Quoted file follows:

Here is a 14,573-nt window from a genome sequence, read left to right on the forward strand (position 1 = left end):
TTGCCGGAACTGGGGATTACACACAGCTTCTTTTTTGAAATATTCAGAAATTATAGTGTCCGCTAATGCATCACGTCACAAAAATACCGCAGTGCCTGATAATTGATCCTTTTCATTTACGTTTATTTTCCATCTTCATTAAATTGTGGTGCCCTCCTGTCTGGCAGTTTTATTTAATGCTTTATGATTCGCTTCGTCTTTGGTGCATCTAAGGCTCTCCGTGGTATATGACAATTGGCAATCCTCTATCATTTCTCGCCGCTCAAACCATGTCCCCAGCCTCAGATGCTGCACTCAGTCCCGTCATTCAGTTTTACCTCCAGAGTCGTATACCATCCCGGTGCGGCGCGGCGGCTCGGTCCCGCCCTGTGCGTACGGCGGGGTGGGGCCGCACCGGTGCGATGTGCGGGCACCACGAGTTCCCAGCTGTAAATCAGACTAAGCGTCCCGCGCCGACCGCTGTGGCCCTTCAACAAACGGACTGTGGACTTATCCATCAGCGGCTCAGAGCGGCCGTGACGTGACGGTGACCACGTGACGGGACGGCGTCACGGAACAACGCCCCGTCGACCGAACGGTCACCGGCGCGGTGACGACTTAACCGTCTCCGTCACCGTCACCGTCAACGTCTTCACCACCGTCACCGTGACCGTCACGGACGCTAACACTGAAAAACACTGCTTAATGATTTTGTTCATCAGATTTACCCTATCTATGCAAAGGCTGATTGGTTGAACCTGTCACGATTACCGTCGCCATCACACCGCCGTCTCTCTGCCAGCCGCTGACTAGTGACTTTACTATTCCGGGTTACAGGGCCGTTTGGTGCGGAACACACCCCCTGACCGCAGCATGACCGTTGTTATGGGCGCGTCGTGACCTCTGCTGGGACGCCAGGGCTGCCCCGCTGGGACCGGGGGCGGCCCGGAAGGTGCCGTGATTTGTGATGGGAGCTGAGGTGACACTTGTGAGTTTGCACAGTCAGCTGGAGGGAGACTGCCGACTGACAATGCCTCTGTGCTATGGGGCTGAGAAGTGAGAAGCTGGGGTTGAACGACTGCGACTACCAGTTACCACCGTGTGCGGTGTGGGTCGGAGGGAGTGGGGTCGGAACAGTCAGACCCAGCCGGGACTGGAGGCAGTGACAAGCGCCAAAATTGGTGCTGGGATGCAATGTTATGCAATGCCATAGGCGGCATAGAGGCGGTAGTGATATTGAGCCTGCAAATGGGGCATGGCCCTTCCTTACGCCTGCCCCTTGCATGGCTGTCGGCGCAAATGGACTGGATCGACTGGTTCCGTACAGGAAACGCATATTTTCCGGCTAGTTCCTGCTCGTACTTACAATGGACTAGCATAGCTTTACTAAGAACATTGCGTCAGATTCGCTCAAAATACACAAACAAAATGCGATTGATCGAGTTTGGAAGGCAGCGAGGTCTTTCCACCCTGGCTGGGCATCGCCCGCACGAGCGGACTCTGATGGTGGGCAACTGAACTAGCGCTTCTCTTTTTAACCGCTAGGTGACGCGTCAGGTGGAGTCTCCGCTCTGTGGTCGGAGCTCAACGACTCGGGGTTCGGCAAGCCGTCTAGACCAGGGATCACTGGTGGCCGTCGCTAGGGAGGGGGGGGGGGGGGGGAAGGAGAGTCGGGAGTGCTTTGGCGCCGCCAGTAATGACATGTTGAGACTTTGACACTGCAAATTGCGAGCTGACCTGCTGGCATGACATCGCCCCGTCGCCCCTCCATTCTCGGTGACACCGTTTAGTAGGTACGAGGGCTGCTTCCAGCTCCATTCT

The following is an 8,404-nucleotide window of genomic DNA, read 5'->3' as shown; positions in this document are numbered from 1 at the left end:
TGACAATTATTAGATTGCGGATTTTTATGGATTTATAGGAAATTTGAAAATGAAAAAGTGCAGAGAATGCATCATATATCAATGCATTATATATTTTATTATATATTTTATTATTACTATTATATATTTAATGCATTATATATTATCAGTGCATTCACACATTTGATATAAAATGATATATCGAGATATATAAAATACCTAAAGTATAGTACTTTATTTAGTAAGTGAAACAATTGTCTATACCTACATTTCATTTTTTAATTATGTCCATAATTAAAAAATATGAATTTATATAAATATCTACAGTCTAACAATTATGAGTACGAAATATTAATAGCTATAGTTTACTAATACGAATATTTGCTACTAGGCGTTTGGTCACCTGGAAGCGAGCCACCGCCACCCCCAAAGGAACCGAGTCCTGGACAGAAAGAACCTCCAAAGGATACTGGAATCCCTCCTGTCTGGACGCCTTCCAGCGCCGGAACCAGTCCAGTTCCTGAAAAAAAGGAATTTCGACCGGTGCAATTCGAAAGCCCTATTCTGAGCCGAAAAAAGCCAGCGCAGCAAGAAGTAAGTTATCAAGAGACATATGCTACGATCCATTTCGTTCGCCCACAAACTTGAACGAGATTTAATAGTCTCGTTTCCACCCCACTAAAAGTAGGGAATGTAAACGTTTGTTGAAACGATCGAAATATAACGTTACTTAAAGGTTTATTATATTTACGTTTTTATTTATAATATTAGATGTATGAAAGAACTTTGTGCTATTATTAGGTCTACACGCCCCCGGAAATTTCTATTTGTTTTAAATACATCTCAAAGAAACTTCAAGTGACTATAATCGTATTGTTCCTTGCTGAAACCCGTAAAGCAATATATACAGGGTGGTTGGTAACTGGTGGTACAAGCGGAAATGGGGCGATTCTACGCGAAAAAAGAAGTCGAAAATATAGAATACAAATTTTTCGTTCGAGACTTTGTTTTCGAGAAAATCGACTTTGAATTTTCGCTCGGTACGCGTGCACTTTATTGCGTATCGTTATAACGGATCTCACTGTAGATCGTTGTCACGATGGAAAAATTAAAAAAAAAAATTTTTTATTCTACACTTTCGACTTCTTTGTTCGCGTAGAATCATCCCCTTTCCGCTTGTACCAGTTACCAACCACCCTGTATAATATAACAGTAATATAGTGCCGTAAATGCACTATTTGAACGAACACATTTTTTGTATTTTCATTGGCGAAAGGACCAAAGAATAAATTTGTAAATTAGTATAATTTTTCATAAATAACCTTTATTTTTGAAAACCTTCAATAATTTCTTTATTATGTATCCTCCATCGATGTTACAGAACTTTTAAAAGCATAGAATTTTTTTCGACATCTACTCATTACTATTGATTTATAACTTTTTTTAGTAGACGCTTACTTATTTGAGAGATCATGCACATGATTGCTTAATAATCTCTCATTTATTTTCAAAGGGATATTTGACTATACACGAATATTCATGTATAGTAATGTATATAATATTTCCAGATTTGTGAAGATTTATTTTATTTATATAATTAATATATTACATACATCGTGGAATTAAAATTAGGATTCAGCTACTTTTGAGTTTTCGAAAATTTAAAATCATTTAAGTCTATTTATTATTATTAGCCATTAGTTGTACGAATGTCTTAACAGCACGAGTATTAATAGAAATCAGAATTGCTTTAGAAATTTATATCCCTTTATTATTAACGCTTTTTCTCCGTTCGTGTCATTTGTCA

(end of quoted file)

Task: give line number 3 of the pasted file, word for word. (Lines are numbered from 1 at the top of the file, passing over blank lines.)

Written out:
The following is an 8,404-nucleotide window of genomic DNA, read 5'->3' as shown; positions in this document are numbered from 1 at the left end: